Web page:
Nearly 1 in 4 US teachers at greater risk of becoming seriously ill if infected with coronavirus

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About one in four teachers in the U.S. are at greater risk of becoming seriously ill if they get infected with the new coronavirus, according to a Kaiser Family Foundation report. - Anna Jurkovska/Dreamstime/TNS

About one in four teachers in the U.S. are at greater risk of becoming seriously ill if they get infected with the new coronavirus, according to a report released Friday by the Kaiser Family Foundation.

The foundation, a nonpartisan organization that focuses on national health care issues, looked at a series of factors identified by the Centers of Disease Control which could indicate that a person could be “more likely than others to become severely ill,” when they are exposed to the virus.

They include several underlying health conditions — such as diabetes, chronic obstructive pulmonary disease, heart disease, moderate or severe asthma, having a body mass index of greater than 40, or having a compromised immune system due to, for example, treatment for cancer — as well as being age 65 and older.

The analysis found that about 1.47 million teachers and instructors in the country — nearly 24% of the entire workforce — have a condition that will put them at higher risk of serious illness from coronavirus.

According to the CDC, that means that “they may require hospitalization, intensive care, or a ventilator to help them breathe, or they may even die.”

The report comes as educators around the nation contemplate on the best solutions to regain some type of normalcy in the classroom, as many areas of the country experience record-breaking COVID-19 surges.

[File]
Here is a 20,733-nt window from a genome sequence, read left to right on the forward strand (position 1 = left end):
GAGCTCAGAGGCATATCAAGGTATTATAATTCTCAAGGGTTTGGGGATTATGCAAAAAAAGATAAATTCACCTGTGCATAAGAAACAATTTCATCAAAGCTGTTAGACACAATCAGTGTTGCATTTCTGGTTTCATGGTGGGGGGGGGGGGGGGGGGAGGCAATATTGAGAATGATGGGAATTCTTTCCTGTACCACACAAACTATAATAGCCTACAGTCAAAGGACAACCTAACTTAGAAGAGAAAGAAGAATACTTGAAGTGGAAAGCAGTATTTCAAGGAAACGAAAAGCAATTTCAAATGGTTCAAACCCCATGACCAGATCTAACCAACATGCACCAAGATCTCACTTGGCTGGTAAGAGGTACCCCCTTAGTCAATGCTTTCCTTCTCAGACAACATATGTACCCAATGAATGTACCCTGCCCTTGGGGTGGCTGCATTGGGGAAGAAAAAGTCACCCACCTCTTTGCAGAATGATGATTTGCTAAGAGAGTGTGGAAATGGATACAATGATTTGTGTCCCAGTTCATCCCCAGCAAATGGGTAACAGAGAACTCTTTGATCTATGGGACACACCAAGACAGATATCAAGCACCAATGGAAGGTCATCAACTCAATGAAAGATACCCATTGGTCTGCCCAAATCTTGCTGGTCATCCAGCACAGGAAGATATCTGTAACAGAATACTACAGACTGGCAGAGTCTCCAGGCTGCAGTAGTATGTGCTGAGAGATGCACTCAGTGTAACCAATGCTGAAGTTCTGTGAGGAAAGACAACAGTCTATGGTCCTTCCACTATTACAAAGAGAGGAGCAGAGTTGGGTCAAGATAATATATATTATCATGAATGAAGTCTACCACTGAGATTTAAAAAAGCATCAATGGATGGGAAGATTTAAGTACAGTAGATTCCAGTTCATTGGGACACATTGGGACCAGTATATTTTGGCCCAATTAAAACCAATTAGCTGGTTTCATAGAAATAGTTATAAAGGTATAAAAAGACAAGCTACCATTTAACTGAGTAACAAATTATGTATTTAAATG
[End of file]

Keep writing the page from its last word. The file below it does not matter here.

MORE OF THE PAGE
On Friday, United Teachers Los Angeles pushed back against pressure from the White House to reopen schools. They called on the Los Angeles Unified School District to “keep school campuses closed when the semester begins on Aug. 18” and demanded full-time remote learning.

“It is time to take a stand against Trump’s dangerous, anti-science agenda that puts the lives of our members, our students, and our families at risk,” union president Cecily Myart-Cruz said in a statement. “We all want to physically open schools and be back with our students, but lives hang in the balance. Safety has to be the priority. We need to get this right for our communities.”

Many teachers in Texas, a state that has seen day-after-day record numbers of hospitalizations and deaths, are getting increasingly angry with the “political battles of schools reopening,” The Texas Tribune reported Thursday.

In Austin, the state’s fourth-largest city, the teachers union is calling on state and local leaders to keep classes online for the first part of the fall semester.

“Please, we are begging you — do not open our schools on August 18,” said Ken Zarifis, the president of the district’s employees union, Education Austin, told the Austin American-Statesman.

Kaiser Family Foundation researchers set out to shed some light on the “considerable debate about when and how to reopen schools,” which have received “mixed guidance from federal officials.”

They used data from the 2018 National Health Interview Survey and included education professionals who are currently working, looking for work, or temporarily absent due to vacation, maternity or medical leave.


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